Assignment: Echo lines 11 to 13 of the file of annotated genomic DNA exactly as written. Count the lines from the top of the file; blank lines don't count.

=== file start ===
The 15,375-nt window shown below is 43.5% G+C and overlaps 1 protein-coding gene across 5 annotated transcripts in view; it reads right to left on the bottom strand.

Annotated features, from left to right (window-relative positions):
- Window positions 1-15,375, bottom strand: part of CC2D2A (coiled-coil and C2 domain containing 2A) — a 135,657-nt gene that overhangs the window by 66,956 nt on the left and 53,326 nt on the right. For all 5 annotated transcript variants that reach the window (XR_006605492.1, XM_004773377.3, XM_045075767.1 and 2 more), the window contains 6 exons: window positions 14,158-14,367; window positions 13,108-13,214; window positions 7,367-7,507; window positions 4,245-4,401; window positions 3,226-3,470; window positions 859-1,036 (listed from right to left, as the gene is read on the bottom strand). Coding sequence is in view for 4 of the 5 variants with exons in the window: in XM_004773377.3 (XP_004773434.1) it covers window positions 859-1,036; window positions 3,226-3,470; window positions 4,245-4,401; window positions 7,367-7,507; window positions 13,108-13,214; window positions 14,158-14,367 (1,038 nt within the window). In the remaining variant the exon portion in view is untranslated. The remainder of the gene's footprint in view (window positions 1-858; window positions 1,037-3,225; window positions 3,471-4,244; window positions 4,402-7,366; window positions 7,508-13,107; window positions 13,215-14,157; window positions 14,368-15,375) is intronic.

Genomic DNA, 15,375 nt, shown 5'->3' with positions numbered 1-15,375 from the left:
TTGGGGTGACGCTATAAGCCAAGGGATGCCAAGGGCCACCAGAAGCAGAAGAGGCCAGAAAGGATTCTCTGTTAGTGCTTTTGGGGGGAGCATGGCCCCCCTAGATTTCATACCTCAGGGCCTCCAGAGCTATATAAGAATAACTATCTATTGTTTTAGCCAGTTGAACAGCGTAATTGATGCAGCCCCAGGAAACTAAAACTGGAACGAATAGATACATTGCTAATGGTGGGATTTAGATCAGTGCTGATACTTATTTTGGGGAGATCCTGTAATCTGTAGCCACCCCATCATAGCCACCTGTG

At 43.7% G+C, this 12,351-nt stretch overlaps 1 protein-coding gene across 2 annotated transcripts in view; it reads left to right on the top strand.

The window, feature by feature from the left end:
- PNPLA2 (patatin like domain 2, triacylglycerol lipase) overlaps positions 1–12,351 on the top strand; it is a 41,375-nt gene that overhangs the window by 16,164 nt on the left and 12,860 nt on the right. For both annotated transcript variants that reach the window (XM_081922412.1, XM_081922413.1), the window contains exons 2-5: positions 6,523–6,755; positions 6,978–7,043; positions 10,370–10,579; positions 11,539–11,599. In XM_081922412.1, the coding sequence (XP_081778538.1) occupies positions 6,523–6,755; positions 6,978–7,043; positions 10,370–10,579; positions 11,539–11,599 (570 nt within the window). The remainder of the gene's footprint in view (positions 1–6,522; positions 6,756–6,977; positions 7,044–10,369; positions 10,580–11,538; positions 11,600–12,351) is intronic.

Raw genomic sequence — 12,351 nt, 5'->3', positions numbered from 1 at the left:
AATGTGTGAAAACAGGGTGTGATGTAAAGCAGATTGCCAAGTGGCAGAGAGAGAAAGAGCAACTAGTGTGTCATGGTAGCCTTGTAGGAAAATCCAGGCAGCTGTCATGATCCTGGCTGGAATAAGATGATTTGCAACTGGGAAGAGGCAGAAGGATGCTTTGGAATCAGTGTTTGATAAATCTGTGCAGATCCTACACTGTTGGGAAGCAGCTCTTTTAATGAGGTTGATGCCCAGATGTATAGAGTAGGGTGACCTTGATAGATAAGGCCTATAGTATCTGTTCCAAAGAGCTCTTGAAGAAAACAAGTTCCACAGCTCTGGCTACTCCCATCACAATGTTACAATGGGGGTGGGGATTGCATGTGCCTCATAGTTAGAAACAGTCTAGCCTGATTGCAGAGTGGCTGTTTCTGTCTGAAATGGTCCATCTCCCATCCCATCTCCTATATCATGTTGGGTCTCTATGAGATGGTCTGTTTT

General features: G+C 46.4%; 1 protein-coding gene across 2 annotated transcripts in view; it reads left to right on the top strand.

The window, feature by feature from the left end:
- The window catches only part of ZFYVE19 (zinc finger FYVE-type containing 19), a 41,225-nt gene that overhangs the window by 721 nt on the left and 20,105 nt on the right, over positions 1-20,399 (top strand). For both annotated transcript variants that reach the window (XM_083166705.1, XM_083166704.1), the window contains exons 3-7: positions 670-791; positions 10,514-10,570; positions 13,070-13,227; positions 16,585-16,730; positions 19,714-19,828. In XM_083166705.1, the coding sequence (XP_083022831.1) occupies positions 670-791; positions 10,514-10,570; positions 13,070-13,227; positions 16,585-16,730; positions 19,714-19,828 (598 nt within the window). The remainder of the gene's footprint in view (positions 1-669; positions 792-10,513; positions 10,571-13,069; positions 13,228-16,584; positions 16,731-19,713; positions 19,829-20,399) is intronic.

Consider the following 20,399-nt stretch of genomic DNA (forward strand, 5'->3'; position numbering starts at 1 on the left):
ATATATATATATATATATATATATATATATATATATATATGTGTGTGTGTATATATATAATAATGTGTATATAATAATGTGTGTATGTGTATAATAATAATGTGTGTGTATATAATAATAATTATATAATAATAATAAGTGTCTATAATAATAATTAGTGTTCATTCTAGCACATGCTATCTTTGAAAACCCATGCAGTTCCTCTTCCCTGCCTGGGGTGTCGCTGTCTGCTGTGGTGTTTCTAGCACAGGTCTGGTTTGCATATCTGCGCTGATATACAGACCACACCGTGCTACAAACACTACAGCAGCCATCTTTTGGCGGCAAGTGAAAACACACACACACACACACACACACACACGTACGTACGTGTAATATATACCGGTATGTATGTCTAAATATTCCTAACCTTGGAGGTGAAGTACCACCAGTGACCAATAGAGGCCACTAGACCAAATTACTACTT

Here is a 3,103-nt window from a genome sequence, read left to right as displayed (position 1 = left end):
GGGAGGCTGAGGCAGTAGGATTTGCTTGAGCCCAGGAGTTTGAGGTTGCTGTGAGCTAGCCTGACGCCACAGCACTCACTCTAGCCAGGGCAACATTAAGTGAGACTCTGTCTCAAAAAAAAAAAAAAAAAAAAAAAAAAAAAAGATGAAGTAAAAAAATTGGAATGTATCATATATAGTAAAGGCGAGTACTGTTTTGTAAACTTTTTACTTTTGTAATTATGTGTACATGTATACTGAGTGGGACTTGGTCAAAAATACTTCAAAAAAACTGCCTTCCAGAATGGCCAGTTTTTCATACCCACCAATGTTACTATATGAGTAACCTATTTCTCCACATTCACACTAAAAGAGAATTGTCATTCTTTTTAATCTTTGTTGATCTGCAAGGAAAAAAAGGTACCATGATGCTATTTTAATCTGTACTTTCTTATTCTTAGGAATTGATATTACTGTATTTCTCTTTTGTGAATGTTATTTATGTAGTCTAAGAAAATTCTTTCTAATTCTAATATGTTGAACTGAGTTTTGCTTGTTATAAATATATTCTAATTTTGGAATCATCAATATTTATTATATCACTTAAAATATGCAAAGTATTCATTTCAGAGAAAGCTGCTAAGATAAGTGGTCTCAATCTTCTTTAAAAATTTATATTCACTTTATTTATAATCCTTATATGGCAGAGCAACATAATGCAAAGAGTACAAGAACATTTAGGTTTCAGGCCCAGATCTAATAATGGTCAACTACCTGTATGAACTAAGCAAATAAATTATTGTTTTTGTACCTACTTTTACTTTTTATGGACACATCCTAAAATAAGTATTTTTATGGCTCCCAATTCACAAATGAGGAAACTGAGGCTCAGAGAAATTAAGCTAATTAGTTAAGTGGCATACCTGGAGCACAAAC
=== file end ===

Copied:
General features: G+C 46.4%; 1 protein-coding gene across 2 annotated transcripts in view; it reads left to right on the top strand.

The window, feature by feature from the left end:
- The window catches only part of ZFYVE19 (zinc finger FYVE-type containing 19), a 41,225-nt gene that overhangs the window by 721 nt on the left and 20,105 nt on the right, over positions 1-20,399 (top strand). For both annotated transcript variants that reach the window (XM_083166705.1, XM_083166704.1), the window contains exons 3-7: positions 670-791; positions 10,514-10,570; positions 13,070-13,227; positions 16,585-16,730; positions 19,714-19,828. In XM_083166705.1, the coding sequence (XP_083022831.1) occupies positions 670-791; positions 10,514-10,570; positions 13,070-13,227; positions 16,585-16,730; positions 19,714-19,828 (598 nt within the window). The remainder of the gene's footprint in view (positions 1-669; positions 792-10,513; positions 10,571-13,069; positions 13,228-16,584; positions 16,731-19,713; positions 19,829-20,399) is intronic.